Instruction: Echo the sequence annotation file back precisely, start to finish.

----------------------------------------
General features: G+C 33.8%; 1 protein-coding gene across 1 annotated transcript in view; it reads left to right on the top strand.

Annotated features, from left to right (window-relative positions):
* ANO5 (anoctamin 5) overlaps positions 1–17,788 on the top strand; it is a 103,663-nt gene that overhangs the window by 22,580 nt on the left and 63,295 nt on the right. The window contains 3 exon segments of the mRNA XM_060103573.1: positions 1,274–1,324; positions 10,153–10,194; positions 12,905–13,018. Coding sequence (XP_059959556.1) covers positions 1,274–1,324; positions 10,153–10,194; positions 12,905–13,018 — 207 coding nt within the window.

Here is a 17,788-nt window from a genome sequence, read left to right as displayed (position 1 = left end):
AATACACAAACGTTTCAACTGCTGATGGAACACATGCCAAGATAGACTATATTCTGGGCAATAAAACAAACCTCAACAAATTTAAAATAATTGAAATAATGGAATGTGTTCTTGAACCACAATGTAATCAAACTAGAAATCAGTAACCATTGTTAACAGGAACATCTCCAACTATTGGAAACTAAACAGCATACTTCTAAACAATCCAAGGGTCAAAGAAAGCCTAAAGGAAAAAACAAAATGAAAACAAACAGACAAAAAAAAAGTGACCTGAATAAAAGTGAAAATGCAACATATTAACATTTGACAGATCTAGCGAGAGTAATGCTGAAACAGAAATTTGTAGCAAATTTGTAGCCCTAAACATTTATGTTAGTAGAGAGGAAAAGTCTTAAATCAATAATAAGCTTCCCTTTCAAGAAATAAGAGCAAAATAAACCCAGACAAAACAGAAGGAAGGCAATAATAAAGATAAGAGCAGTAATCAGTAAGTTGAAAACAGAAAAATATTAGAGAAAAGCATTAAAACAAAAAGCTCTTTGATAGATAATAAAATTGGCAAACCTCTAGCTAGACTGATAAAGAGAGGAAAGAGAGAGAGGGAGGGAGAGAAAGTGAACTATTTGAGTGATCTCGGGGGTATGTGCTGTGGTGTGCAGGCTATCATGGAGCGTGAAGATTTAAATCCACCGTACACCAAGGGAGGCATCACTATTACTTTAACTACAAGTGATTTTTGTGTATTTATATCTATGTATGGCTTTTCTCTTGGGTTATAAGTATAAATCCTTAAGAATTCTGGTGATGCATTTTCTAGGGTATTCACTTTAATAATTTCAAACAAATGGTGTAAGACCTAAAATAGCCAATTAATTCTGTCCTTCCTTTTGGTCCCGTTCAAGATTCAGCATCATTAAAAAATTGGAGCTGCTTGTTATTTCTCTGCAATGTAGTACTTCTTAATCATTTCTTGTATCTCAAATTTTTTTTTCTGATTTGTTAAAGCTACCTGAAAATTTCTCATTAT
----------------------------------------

General features: G+C 33.8%; 1 protein-coding gene across 1 annotated transcript in view; it reads left to right on the top strand.

Annotated features, from left to right (window-relative positions):
* ANO5 (anoctamin 5) overlaps positions 1–17,788 on the top strand; it is a 103,663-nt gene that overhangs the window by 22,580 nt on the left and 63,295 nt on the right. The window contains 3 exon segments of the mRNA XM_060103573.1: positions 1,274–1,324; positions 10,153–10,194; positions 12,905–13,018. Coding sequence (XP_059959556.1) covers positions 1,274–1,324; positions 10,153–10,194; positions 12,905–13,018 — 207 coding nt within the window.

Here is a 17,788-nt window from a genome sequence, read left to right as displayed (position 1 = left end):
AATACACAAACGTTTCAACTGCTGATGGAACACATGCCAAGATAGACTATATTCTGGGCAATAAAACAAACCTCAACAAATTTAAAATAATTGAAATAATGGAATGTGTTCTTGAACCACAATGTAATCAAACTAGAAATCAGTAACCATTGTTAACAGGAACATCTCCAACTATTGGAAACTAAACAGCATACTTCTAAACAATCCAAGGGTCAAAGAAAGCCTAAAGGAAAAAACAAAATGAAAACAAACAGACAAAAAAAAAGTGACCTGAATAAAAGTGAAAATGCAACATATTAACATTTGACAGATCTAGCGAGAGTAATGCTGAAACAGAAATTTGTAGCAAATTTGTAGCCCTAAACATTTATGTTAGTAGAGAGGAAAAGTCTTAAATCAATAATAAGCTTCCCTTTCAAGAAATAAGAGCAAAATAAACCCAGACAAAACAGAAGGAAGGCAATAATAAAGATAAGAGCAGTAATCAGTAAGTTGAAAACAGAAAAATATTAGAGAAAAGCATTAAAACAAAAAGCTCTTTGATAGATAATAAAATTGGCAAACCTCTAGCTAGACTGATAAAGAGAGGAAAGAGAGAGAGGGAGGGAGAGAAAGTGAACTATTTGAGTGATCTCGGGGGTATGTGCTGTGGTGTGCAGGCTATCATGGAGCGTGAAGATTTAAATCCACCGTACACCAAGGGAGGCATCACTATTACTTTAACTACAAGTGATTTTTGTGTATTTATATCTATGTATGGCTTTTCTCTTGGGTTATAAGTATAAATCCTTAAGAATTCTGGTGATGCATTTTCTAGGGTATTCACTTTAATAATTTCAAACAAATGGTGTAAGACCTAAAATAGCCAATTAATTCTGTCCTTCCTTTTGGTCCCGTTCAAGATTCAGCATCATTAAAAAATTGGAGCTGCTTGTTATTTCTCTGCAATGTAGTACTTCTTAATCATTTCTTGTATCTCAAATTTTTTTTTCTGATTTGTTAAAGCTACCTGAAAATTTCTCATTAT